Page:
February 2008 Archives
"In the darkness, Mr. Shiftlet's smile stretched like a weary snake waking up by a fire." (The Life You Save May Be Your Own, pg 57)
When Mr. Shiftlet was first introduced into the story, I thought he was shady and up to something. Once I read this statement, I knew for sure that he was going to cause trouble. Relating his smile to a snake instantly made me connect him to evil because of the well known Biblical connection of the snake causing the downfall of Eve and mankind. Also, the fact that Mr. Shiftlet was smiling in the dark, his facial expression unnoticable to Lucynell and her mother, confirmed my belief than he was more than just a pleasant stranger offer his services to an old woman and the daughter she supported.
"When dramatic irony occurs in tragedies, it is called tragic irony. The audience knows from the opening scene of Othello, for example, that the malevolent Iago is plotthing the demise of the noble general whom he pretends to serve faithfully, and that his epithet, "honest Iago", is entirely ironic." (Hamilton 46)
Is knowing information that the main characters don't know good or bad? Does it ruin the story, or add more suspense/comedy to the situations of the characters? For me, I enjoy knowing what's going on behind a character's back. I think it intensifies the suspense in a tragedy and makes comedies even more hilarious for the reader.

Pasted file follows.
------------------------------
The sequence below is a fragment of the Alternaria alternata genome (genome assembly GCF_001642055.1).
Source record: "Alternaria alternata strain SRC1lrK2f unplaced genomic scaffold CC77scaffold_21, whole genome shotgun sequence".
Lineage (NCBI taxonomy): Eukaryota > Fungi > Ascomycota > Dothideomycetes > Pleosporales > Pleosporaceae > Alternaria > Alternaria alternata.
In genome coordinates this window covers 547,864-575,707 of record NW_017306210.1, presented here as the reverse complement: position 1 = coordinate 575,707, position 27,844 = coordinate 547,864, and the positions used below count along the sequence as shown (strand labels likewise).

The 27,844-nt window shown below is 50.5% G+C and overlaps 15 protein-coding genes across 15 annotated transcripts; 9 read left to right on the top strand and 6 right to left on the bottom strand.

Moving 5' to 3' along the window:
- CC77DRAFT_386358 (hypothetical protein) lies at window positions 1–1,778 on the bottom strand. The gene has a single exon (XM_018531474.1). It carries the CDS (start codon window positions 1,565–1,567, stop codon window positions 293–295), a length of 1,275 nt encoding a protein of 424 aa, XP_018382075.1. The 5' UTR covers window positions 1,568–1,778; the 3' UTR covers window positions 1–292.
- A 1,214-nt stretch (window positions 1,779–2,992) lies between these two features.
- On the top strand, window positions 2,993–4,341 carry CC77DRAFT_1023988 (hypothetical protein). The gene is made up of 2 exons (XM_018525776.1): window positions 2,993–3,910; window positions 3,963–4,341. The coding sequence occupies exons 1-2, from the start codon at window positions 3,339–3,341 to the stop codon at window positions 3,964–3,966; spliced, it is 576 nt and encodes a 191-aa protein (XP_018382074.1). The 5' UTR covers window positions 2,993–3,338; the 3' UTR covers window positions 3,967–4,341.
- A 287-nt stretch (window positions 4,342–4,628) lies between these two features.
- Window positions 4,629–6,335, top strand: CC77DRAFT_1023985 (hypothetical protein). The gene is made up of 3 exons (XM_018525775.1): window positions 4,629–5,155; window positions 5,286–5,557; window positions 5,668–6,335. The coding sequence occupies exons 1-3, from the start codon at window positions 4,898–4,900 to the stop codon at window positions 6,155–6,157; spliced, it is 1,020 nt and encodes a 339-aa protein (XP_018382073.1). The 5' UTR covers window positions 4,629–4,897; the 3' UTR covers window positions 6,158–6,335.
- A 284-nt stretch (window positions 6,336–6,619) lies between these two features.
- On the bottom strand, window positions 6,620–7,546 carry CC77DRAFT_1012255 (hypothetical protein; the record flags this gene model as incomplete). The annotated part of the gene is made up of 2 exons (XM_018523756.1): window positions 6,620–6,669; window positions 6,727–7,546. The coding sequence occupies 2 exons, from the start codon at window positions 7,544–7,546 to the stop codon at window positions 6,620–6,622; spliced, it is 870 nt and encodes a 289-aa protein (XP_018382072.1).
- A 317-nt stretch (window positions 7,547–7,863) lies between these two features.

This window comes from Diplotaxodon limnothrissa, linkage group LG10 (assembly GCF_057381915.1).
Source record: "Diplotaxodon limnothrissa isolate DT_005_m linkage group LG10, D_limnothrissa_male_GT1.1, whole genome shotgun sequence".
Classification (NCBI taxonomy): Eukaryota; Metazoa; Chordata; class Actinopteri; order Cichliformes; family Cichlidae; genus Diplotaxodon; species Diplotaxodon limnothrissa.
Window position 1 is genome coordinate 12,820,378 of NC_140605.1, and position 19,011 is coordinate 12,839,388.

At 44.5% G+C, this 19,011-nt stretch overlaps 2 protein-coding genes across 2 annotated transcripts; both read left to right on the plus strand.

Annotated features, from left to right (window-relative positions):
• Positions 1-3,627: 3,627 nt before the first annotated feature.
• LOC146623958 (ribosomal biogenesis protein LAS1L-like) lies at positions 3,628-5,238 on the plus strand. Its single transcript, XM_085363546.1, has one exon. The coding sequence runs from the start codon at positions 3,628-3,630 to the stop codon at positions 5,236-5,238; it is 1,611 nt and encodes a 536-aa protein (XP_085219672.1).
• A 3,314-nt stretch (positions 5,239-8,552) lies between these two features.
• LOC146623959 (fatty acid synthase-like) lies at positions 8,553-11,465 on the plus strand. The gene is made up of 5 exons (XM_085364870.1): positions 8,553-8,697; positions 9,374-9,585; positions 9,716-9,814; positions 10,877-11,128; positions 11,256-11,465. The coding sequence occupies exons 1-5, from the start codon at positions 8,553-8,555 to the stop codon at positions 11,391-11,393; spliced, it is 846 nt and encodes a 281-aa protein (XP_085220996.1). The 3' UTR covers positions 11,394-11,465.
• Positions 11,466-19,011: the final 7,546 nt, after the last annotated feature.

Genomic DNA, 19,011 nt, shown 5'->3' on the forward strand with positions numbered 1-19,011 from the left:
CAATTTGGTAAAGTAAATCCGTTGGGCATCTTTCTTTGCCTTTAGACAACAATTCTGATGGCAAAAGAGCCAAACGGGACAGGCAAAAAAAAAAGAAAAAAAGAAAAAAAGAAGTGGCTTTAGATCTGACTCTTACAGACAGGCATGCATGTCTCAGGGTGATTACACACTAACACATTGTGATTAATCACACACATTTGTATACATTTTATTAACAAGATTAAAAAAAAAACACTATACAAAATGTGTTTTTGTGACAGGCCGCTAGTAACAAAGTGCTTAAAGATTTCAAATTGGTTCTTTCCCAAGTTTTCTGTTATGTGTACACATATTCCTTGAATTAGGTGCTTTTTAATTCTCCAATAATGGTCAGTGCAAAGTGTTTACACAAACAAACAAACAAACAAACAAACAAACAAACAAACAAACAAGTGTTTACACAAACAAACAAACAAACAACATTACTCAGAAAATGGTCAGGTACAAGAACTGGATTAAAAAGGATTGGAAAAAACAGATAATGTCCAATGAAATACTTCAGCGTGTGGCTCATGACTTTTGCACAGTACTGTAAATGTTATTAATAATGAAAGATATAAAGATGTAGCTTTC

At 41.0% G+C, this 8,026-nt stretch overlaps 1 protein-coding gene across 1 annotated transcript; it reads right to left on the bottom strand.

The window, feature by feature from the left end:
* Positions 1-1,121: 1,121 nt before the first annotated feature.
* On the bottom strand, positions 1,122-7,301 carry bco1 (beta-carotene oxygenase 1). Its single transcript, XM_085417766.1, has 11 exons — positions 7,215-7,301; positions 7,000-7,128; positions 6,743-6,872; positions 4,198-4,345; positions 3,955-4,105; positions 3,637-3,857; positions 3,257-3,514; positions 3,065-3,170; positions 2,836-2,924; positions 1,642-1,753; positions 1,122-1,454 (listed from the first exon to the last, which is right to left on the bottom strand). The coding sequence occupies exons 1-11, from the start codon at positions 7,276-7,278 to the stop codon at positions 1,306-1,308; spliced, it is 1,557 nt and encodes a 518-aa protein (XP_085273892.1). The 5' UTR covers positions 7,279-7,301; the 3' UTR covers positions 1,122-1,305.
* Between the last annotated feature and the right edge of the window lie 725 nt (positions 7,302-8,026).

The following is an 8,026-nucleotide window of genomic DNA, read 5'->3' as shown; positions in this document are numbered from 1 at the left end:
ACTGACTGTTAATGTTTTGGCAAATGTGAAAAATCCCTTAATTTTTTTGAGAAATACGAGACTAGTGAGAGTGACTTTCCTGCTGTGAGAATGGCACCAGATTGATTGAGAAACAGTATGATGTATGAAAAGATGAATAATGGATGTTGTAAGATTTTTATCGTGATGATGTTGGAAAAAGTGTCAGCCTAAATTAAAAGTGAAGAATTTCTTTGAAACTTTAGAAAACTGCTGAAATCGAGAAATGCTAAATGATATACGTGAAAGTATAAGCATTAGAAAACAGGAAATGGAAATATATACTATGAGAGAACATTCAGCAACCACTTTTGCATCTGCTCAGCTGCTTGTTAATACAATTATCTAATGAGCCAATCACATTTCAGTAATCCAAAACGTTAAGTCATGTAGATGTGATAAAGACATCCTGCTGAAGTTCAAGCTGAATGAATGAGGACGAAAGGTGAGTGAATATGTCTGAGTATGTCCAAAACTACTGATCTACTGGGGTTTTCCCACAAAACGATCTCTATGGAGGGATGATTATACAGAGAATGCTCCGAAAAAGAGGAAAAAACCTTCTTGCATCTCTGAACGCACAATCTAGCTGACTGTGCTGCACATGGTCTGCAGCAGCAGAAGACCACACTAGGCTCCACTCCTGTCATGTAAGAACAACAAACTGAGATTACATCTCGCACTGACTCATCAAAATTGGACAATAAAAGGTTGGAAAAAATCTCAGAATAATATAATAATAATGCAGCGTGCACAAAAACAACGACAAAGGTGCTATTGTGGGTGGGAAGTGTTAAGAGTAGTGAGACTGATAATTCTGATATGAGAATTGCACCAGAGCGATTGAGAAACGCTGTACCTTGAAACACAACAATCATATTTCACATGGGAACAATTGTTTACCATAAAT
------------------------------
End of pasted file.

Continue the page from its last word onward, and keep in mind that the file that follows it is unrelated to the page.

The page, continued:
My favorite type of irony is tragic irony. When I read this above quote, I recalled how I felt while reading Othello in high school. I felt like I wanted so badly to warn Othello about what Iago was planning. Gretta's response to Steph's comment on dramatic irony is exactly how I feel about tragic irony. I believe tragic irony brings the reader closer to the main characters. You begin to care about them and want the best for them even though you know the worst is about to happen. For example, in Romeo and Juliet, I as a reader wanted both characters to survive and for their families to end their struggles. But, because of tragic irony being present in the story, I understood that a pleasant ending wasn't possible.
"It occured to him that he was lucky this time that they had found Mrs. Connin who would take you away for the day instead of an ordinary sitter who only sat where you lived or went to the park. You found out more when you left where you lived. He had found out already this morning that he had been made by a carpenter named Jesus Christ. Before he had thought it had been a doctor named Sladwall, a fat man with a yellow mustache who gave him shots and thought his name was Herbert, but this must have been a joke. They joked alot where he lived. If he had thought about it before, he would have thought Jesus Christ was a word like 'oh' or 'damm' or 'God', or maybe somebody who had cheated them out of something sometime." (The River, O'Connor, pg 31)